Snail Fever: How Parasitic Worms Are Threatening Women Across Sub-Saharan Africa
It is estimated that nearly 56 million women in sub-Saharan Africa suffer from FGS.
The cause of the most common gynecological problem in sub-Saharan Africa isn’t hormones, puberty, or menopause — it’s parasitic worms.
Female genital schistosomiasis (FGS) is a variation of schistosomiasis, also known as snail fever or bilharzia — a neglected tropical disease (NTD) that stems from parasitic worms. They make their way into the human body through skin that has been in contact with infected freshwater.
It is estimated that nearly 56 million women in sub-Saharan Africa suffer from FGS, according to the World Health Organization (WHO), making it possibly the most common gynecological condition in schistosomiasis-endemic areas.
The damaging effects range from genital itching and painful sex to infertility and even increased risk of HIV — and yet, it’s a condition that’s completely preventable.
Children are often at risk from swimming or treading barefoot in infected water, but women are also at high risk from doing domestic chores, such as laundry, in infested rivers, lakes, and lagoons.
In the common forms of schistosomiasis, worms live in the blood vessels of the body, where the female worms also produce eggs. Sometimes the eggs travel to the bladder or intestine and are passed through urine or stool (thus, starting a new cycle of infection for people who come in contact with infected water). But in FGS, eggs travel to the cervix or vaginal wall.
Research in Zimbabwe, Tanzania, South Africa, and Mozambique have shown that women with FGS are three times more likely to be infected with HIV, according to a study published in the Lancet.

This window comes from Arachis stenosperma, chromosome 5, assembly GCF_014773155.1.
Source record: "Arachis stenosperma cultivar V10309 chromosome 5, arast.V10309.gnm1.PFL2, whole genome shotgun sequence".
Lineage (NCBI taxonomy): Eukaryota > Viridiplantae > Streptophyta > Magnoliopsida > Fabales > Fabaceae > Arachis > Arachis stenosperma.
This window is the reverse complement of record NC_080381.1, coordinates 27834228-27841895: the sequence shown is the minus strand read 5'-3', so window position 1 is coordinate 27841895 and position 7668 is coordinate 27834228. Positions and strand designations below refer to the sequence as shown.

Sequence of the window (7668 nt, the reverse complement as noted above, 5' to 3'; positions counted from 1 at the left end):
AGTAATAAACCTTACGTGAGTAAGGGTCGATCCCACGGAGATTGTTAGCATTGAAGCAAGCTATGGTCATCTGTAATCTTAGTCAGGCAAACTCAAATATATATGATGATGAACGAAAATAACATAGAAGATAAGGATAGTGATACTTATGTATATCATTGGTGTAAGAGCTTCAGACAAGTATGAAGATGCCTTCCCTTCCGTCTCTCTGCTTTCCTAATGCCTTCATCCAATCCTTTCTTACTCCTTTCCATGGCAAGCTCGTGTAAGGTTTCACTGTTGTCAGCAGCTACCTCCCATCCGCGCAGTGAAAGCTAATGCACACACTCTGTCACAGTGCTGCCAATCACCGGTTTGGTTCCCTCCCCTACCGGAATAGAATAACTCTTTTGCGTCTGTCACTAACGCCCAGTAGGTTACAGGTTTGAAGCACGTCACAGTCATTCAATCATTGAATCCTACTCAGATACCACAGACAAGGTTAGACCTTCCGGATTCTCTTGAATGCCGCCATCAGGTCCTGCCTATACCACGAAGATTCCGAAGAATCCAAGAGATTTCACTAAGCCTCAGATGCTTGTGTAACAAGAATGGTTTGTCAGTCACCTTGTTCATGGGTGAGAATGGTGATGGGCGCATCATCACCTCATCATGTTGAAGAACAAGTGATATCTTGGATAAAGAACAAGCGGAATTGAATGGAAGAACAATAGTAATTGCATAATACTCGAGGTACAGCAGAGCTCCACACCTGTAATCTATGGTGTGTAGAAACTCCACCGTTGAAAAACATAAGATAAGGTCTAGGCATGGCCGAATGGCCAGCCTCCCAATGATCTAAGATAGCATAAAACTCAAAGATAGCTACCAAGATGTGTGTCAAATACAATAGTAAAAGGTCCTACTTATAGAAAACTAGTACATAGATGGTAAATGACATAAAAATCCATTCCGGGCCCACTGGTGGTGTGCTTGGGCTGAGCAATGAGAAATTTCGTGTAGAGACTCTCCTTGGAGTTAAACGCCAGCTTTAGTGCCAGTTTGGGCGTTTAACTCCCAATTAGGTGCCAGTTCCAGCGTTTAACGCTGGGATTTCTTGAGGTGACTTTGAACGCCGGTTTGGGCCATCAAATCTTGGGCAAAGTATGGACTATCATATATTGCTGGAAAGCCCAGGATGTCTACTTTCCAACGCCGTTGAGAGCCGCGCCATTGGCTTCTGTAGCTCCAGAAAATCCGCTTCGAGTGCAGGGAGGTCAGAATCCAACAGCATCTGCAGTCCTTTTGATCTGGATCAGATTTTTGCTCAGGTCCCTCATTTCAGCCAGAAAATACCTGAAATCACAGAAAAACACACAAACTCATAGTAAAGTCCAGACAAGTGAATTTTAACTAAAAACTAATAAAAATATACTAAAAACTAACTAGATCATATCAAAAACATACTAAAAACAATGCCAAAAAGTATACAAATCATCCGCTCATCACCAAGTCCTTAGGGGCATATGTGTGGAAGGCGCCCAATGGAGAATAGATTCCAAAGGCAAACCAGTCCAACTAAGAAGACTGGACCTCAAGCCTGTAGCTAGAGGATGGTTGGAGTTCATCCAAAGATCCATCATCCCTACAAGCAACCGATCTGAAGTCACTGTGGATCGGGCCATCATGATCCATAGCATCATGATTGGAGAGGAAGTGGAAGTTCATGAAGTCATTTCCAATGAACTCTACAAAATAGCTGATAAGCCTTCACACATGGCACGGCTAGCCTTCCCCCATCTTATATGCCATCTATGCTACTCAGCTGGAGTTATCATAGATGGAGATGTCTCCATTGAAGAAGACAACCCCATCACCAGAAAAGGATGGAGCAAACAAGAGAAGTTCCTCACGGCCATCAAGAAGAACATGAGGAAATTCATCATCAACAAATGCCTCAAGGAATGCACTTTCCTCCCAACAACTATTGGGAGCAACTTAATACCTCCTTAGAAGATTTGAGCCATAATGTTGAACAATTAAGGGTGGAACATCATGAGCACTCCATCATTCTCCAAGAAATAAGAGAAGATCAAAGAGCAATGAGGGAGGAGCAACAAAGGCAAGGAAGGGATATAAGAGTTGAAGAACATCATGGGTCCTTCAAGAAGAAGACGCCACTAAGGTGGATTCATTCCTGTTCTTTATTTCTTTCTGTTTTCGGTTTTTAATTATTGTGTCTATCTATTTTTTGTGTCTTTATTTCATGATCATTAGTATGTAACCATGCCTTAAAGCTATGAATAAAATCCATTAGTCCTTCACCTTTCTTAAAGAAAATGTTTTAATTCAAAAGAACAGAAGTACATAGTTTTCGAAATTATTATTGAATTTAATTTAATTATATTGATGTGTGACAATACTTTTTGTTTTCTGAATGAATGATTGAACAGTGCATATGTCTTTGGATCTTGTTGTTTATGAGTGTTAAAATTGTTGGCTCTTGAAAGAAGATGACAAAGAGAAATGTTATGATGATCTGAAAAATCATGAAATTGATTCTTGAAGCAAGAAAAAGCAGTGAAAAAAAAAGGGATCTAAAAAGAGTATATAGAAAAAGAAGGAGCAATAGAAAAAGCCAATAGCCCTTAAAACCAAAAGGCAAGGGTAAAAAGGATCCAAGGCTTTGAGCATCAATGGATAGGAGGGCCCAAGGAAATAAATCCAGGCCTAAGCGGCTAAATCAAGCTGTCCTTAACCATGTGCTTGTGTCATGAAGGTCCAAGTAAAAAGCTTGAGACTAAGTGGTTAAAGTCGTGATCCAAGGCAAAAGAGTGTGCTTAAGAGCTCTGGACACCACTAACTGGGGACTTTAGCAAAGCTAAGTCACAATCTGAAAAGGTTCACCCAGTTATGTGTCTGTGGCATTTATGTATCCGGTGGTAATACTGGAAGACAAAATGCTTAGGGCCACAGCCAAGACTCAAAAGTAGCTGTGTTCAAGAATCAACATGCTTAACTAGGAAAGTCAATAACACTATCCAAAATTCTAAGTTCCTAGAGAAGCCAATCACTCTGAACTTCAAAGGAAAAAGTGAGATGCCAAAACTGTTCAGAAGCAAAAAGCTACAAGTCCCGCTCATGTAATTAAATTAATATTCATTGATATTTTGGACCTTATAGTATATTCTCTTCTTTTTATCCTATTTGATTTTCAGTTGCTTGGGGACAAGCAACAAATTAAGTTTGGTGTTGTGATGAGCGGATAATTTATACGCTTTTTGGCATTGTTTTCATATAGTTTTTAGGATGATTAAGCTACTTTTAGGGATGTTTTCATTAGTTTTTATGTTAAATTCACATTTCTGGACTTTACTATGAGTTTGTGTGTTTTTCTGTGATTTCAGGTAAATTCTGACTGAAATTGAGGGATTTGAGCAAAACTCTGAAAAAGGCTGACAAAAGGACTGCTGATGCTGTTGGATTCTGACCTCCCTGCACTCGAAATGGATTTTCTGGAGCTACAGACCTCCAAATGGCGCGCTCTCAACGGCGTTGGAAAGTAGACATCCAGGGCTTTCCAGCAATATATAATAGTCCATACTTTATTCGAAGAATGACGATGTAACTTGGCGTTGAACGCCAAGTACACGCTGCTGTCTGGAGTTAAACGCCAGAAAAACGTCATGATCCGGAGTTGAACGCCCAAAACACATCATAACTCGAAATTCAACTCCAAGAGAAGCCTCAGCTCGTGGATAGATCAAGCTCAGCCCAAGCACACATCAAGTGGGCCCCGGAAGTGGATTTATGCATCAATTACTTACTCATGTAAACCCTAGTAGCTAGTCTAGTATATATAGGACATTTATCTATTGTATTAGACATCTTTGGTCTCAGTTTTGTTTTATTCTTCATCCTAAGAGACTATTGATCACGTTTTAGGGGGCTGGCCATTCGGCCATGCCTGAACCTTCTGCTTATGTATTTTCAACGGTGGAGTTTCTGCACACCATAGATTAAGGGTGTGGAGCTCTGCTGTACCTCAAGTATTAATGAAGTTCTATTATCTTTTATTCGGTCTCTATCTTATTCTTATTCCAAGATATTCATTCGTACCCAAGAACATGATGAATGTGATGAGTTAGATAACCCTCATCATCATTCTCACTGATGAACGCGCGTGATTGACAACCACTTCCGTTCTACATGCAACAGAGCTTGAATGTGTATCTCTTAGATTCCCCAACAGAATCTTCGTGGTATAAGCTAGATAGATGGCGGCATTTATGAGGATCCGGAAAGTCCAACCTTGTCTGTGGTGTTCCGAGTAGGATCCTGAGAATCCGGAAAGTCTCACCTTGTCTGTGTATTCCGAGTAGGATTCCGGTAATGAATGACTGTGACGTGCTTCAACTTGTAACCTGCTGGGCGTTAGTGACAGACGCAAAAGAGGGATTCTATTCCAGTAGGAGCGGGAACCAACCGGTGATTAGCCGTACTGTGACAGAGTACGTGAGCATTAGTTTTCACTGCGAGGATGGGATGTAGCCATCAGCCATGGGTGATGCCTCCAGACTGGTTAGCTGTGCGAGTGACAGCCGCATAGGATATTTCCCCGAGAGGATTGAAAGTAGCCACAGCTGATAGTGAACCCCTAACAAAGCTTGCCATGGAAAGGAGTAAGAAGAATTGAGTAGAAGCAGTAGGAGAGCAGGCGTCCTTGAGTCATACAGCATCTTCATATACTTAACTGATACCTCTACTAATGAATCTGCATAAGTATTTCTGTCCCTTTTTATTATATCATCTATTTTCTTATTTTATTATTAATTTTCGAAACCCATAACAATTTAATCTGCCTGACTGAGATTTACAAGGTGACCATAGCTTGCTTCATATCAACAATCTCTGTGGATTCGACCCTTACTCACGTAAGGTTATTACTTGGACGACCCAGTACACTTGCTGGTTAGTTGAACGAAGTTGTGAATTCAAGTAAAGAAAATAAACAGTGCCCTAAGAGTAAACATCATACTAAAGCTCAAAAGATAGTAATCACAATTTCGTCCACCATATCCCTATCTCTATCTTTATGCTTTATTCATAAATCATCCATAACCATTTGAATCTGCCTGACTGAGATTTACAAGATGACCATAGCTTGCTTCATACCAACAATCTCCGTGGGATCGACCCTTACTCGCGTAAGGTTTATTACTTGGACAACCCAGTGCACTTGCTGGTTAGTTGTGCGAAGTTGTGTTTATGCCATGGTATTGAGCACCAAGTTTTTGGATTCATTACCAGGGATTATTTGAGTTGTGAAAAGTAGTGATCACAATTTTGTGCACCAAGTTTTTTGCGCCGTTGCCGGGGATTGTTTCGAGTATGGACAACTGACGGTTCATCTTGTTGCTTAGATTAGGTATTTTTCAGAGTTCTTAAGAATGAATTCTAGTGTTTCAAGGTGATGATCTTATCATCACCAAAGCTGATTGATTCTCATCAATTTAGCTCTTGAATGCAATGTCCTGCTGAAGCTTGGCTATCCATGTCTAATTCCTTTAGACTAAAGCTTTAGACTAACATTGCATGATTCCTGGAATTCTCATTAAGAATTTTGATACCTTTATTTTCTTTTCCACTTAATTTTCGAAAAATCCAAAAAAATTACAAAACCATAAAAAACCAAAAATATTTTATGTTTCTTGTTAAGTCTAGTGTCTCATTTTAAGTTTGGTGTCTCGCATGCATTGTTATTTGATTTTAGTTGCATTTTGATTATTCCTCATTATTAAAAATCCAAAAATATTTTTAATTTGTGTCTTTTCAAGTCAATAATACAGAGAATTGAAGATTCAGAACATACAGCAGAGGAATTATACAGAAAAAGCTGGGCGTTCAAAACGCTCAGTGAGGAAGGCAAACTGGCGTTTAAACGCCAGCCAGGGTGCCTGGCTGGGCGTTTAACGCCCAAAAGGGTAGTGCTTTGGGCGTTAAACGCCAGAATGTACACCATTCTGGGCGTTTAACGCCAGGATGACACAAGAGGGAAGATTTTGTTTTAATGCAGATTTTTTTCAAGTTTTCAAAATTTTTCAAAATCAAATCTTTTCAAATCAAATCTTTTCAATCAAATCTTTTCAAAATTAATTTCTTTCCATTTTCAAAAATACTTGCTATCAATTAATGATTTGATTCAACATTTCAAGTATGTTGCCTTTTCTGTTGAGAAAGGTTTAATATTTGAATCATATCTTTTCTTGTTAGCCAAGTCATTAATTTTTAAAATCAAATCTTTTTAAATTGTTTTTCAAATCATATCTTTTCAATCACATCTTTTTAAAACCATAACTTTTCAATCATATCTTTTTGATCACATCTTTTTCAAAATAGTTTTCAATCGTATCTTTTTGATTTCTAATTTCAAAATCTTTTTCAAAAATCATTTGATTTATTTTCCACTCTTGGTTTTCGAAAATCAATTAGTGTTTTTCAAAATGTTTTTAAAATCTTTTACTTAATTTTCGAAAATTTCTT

Researchers noted the lesions FGS inflict on the vulva, vagina, cervix, and uterus are irreversible, which creates a lasting entry point for HIV. Other studies have shown that FGS compromises the vaginal mucosal barrier tissue, which weakens immune systems and exacerbates co-infection with HIV and other infections, while weakening the efficacy of antiretroviral therapy.
Still, despite its incredibly damaging effects, FGS often goes undiagnosed.
#Schistosomiasis can lead to female genital schistosomiasis in women, which can drastically increase their risk from #HIV. The drugs have already been donated, we just need to get them to those who need them. https://t.co/9YYsZ8b1W4#beatNTDs#DayOfTheGirlpic.twitter.com/zDYR4V64f9— UnitingtoCombatNTDs (@CombatNTDs) October 11, 2018
“Doctors know bilharzia, but very few know the damage it can do to female genitals,” Professor Eyrun Kjetland, an honorary senior lecturer at University of KwaZulu-Natal in Durban, South Africa, told Zimbabwe News. “The early stages are difficult to see with the naked eye, especially before training. During gynaecological exams on women with bilharzia, it’s often misconceived as cancer or an STI.”
Because FGS is not very well known among clinicians, it is often mistaken for STIs or other infections. In order to identify FGS, clinicians need to inspect the cervix and vaginal walls for its characteristic lesions. This requires a digital camera or an instrument called a colposcope, which is a resource that some health care facilities lack.
FGS is not reversible, but treatment can end the cycle of infection and prevent future illnesses — so detection is key.
In 2015, the WHO compiled a booklet, titled the Pocket Atlas, that contains real-life examples of FGS to help clinicians recognize the disease.
Currently, the only treatment is a simple and affordable one: a single dose of praziquantel, an anti-worm drug which prevents worms from growing or multiplying in the body. It’s estimated to cost about USD $0.13 per person, but many endemic countries can receive it for free from the WHO.
For just over a dime per person, there is no question it is worth stopping the spread of a preventable, incredibly harmful disease. The more we talk about FGS, the more healthcare professionals will recognize it and stop future infection of a preventable disease.